Each week GeoDataPoint finds a selection of good reads related to hot topics in the geospatial community. This week, find out about NASA's new airborne mission to measure the snowpack of major mountain watersheds in California; learn why drones may be reshaping the mining industry; and read about a Houston missing-persons search group fighting an FAA order to stop using unmanned aircraft.
An article in the Washington Post details NASA's new airborne mission: "NASA fixed a lumbering twin-engine plane with high-tech equipment to make regular snow surveys, starting last weekend in drought-stricken California before the weather front expected to bring snow to the Sierra this week. At an altitude of up to 20,000 feet, the so-called Airborne Snow Observatory measures snowpack’s depth and water content with precision."
From the Bloomberg News report titled "Drones Join Robots in High-Tech Future for Risky Mines": "A technology boom in robots, drones, driverless trucks and pilotless trains is beginning to reshape one of the world’s most labor-intensive industries, portending automation of logistics, supply chains and mapping and allowing development of mines in regions once thought too dangerous or remote to exploit."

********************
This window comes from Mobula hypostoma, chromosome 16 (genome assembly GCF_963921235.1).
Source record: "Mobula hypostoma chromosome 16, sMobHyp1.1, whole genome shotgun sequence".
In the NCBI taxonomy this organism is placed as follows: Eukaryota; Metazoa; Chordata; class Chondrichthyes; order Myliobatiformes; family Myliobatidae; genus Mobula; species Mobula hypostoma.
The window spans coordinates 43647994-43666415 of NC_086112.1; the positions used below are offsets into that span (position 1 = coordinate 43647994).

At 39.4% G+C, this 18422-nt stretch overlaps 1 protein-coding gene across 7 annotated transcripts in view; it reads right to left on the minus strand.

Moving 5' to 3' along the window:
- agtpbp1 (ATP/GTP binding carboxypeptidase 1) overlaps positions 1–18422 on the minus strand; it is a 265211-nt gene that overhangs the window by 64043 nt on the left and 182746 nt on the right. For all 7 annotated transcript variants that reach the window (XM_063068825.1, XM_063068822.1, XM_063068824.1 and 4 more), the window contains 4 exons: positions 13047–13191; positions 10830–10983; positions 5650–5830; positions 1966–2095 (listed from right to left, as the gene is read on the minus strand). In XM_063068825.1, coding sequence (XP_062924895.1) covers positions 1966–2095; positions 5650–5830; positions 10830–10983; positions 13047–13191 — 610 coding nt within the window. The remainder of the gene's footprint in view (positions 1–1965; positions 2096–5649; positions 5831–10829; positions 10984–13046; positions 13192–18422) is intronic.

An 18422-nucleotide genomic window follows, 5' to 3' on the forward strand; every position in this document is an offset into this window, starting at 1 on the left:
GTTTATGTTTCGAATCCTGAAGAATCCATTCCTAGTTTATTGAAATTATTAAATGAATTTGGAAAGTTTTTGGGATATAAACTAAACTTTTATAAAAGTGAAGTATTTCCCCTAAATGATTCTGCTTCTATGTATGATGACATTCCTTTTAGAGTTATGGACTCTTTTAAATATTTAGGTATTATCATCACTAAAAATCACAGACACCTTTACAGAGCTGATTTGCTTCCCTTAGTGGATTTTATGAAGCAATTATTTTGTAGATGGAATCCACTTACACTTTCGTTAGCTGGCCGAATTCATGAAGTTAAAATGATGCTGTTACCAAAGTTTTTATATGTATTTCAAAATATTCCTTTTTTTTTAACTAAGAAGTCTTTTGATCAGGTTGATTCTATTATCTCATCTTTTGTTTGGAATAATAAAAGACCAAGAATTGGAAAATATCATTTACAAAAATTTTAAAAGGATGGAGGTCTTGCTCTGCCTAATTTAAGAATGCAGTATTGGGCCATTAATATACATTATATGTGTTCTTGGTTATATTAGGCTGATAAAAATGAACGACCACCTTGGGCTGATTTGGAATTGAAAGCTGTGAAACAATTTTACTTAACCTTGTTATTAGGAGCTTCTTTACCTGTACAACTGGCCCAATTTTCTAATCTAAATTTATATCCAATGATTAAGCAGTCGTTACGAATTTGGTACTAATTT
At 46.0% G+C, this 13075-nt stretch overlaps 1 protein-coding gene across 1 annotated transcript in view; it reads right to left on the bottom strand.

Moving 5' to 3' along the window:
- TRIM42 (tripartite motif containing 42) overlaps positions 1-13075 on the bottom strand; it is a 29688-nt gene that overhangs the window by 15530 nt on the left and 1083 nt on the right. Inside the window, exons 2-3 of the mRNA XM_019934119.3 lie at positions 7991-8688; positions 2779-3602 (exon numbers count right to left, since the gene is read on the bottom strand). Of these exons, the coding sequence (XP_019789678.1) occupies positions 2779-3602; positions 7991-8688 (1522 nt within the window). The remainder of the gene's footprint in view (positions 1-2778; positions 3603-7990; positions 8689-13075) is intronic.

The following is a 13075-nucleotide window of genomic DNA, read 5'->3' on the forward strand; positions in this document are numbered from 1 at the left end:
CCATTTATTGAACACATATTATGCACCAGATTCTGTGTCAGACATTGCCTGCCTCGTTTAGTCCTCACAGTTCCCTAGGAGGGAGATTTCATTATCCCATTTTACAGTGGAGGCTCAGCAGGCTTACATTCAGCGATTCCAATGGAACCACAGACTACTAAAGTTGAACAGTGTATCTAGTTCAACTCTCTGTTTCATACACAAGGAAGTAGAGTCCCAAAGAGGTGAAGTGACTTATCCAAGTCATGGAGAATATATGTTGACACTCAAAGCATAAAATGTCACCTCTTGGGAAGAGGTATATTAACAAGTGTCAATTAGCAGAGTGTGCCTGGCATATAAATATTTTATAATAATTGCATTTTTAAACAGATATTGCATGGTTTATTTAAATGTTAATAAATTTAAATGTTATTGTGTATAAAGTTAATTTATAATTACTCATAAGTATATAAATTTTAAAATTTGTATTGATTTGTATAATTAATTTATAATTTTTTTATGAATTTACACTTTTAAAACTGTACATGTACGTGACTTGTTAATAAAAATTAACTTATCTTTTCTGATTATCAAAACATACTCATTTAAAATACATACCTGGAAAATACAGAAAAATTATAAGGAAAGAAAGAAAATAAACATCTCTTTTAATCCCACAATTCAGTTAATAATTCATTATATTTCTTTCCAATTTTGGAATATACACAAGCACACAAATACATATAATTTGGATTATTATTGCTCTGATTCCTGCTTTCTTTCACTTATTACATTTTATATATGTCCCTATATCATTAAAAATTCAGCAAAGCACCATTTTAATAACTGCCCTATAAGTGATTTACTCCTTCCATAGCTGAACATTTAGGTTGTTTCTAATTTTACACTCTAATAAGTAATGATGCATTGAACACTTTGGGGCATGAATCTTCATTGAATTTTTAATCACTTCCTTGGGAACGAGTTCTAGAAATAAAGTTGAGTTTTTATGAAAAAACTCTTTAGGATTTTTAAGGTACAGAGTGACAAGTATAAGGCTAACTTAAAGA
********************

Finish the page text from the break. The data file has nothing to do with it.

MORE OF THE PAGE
Forbes tech writer Kashmir Hill says: "A volunteer search-and-rescue team out of Houston is doing its best to make the FAA’s restrictions on drone use look really, really bad. The Texas EquuSearch Mounted Search and Recovery Team has retained drone lawyer Brendan Schulman (who famously got a judge to issue a ruling last month questioning the FAA’s drone authority) to write an angry letter to the FAA letting it know that the group will sue if the airspace-regulating agency doesn’t let it do what it wants with its search-and-rescue drones. And what it wants to do is find missing persons, an incredibly sympathetic drone use case."